By the way, if you are too snobby to use instant coffee in cooking you are at the wrong website.
Oh, and if you can afford real vanilla beans, go for it, but for my humble needs, vanilla extract works fine.
Clockwise from top left (ignore the bread and massive piece of meat): Vanilla extract, sugar, half and half (or a mix of milk and cream, as per the book), corn starch, instant coffee, eggs (just the yolks, actually need 4), butter.
To the half and half or milk and cream, add your vanilla and put on medium heat.
When bubbles form around edges add a teaspoon of instant coffee.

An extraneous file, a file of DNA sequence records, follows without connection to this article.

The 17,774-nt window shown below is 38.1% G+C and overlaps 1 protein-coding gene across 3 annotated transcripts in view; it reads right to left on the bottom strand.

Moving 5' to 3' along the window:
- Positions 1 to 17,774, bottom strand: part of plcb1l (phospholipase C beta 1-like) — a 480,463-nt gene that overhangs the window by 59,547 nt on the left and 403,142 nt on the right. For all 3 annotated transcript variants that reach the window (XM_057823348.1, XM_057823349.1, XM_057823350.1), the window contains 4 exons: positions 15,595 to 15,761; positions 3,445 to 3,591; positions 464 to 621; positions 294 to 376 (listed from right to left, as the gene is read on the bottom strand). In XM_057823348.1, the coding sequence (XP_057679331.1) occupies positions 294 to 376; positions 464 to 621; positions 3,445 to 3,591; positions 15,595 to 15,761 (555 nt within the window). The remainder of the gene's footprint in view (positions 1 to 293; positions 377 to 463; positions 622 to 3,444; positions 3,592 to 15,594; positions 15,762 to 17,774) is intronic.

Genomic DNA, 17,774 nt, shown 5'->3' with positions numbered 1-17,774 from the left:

Once it simmers, remove from heat.
While that cools, mix your egg yolks and sugar to dissolve the sugar.
A small amount of sugar is combined with corn starch to add some mega thickening power to the cream.
Get yourself a huge bowl ready. It just needs to be bigger than your saucepan actually, I was thinking something else would happen, but I was wrong.
Never hurts to be safe though. Ice water set and ready in your huge bowl.
Bring the milk/coffee/vanilla mixture back to a simmer.
Then pour into your yolk sugar mixture and whisk like hell, before pouring back into the saucepan.
And your cornstarch milk and stir until the pastry cream thickens.
The recipe said that once it hits a boil and becomes very thick it is good to go. I say forget worrying about the boil and just worry about the thickness.
Because damn this thickening snuck up on me in a hurry. Quick, into the ice water!
Stir to cool the mixture, adding the butter when it is still warm enough to melt with good mixing.